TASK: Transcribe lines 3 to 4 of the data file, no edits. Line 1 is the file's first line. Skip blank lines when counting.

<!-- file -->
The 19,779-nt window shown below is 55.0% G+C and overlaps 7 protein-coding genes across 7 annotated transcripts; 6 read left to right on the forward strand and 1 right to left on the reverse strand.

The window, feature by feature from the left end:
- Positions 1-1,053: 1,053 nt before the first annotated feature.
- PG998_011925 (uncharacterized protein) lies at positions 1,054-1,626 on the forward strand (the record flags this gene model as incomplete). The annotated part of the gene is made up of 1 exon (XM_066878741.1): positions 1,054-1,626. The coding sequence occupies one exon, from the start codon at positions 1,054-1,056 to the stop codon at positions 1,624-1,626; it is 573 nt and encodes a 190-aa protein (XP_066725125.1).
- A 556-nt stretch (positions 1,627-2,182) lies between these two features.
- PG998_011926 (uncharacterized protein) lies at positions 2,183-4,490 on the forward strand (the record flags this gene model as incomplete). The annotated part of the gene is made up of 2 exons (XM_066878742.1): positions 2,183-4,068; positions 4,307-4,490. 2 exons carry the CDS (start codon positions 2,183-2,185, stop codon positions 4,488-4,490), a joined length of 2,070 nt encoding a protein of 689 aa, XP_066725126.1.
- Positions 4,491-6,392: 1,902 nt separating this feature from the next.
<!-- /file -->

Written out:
- Positions 1-1,053: 1,053 nt before the first annotated feature.
- PG998_011925 (uncharacterized protein) lies at positions 1,054-1,626 on the forward strand (the record flags this gene model as incomplete). The annotated part of the gene is made up of 1 exon (XM_066878741.1): positions 1,054-1,626. The coding sequence occupies one exon, from the start codon at positions 1,054-1,056 to the stop codon at positions 1,624-1,626; it is 573 nt and encodes a 190-aa protein (XP_066725125.1).